Insulin injection in the fetal rat: Accelerated intrauterine growth and altered fetal and neonatal glucose homeostasis

Edward S. Ogata*, James W. Collins, Sandra Finley

*Corresponding author for this work

Research output: Contribution to journalArticlepeer-review

16 Scopus citations

Abstract

Fetal hyperinsulinemia is a well-known correlate of accelerated fetal growth; the consequences of fetal hyperinsulinemia upon fetal and neonatal glucoregulation are less well understood. We injected rat fetuses of a litter on day 18 of gestation with either 5 units of long acting insulin (I) or 154 mmol/L NaCl. Twelve hours after injection, the wet and dry mass of total body and liver of I fetuses significantly exceeded that of controls. At birth (day 21.5), newborn I pups weighed 5.86 ± .08 g, and controls, 5.48 ± .05 g, (P < .001). On day 18, within one hour of injection, fetal plasma insulin concentrations were significantly elevated and remained so for 24 hours. Mothers of I fetuses had significant elevations of plasma insulin at 1, 3, and 6 hours, and they developed transient hypoglycemia. Plasma glucose concentrations in I fetuses were significantly diminished at 1, 3, and 6 hours and then achieved control levels by 12 hours. Fetal hypoglycemia resulted from an apparent direct effect of insulin upon fetal tissue and from the maternal hypoglycemia. Hypoglycemic I fetuses demonstrated a sluggish α-cell response; they failed to increase plasma glucagon one hour after insulin injection. Values were significantly increased three hours after injection. At birth, I pups became hypoglycemic relative to controls. This was, in part, due to their significantly elevated plasma insulin concentrations at 120 and 240 minutes (120 minutes, 43.8 ± 8 v 17.5 ± 6 μU/mL, P < .001). Plasma glucagon was significantly increased in I pups at 240 minutes. During the neonatal period, pups who had undergone intrauterine insulin injection did not mobilize glycogen or induce hepatic cytosolic phosphoenolpyruvate carboxykinase to the same extent as controls. Insulin injection to the fetus accelerates growth and causes fetal hypoglycemia by decreasing maternal glucose and increasing fetal tissue uptake of glucose. The intriguing observation of sustained neonatal hyperinsulinemia remains unexplained.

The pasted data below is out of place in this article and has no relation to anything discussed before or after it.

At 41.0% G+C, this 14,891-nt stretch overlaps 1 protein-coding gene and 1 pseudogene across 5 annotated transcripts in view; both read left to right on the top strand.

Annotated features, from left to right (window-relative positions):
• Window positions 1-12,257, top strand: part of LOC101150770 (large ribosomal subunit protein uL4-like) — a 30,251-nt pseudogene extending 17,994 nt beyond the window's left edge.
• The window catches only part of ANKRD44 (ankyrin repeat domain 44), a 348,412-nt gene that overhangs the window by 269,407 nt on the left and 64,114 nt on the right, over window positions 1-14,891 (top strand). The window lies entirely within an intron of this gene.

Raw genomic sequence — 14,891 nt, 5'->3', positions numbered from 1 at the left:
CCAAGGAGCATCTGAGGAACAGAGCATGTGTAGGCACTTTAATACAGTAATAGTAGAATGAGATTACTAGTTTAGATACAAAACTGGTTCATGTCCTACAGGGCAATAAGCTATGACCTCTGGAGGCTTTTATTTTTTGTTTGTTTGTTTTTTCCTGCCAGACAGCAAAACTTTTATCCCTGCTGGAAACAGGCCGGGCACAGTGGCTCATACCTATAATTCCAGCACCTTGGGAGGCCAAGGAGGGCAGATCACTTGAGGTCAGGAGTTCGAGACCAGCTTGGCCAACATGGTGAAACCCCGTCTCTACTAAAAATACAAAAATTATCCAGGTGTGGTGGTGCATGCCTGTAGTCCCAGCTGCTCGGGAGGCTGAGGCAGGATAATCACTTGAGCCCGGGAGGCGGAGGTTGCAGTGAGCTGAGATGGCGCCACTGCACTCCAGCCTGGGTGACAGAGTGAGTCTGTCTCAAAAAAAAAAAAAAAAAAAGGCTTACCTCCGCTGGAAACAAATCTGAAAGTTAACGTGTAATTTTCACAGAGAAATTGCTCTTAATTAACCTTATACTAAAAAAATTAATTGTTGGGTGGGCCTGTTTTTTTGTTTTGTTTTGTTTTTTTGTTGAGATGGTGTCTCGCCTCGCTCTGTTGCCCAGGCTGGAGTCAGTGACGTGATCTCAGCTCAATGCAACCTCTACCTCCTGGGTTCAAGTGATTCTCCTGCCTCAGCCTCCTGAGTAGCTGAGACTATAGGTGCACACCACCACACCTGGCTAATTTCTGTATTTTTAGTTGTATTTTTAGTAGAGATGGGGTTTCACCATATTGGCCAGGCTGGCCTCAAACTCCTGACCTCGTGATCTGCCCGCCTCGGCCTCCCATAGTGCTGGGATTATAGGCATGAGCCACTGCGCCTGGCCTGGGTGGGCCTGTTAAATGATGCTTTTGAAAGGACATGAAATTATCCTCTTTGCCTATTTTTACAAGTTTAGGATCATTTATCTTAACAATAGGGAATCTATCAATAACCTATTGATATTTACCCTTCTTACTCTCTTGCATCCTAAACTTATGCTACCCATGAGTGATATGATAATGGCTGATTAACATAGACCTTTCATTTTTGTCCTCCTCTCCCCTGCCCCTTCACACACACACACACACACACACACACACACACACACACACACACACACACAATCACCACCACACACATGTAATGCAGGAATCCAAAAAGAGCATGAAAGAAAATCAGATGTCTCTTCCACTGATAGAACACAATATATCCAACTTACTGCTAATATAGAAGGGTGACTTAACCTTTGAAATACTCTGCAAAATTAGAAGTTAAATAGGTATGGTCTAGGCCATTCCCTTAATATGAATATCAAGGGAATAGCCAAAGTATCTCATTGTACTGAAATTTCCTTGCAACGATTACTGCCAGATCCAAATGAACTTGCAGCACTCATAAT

Original languageEnglish (US)
Pages (from-to)649-655
Number of pages7
JournalMetabolism
Volume37
Issue number7
DOIs
StatePublished - Jul 1988

ASJC Scopus subject areas

  • Endocrinology, Diabetes and Metabolism
  • Endocrinology

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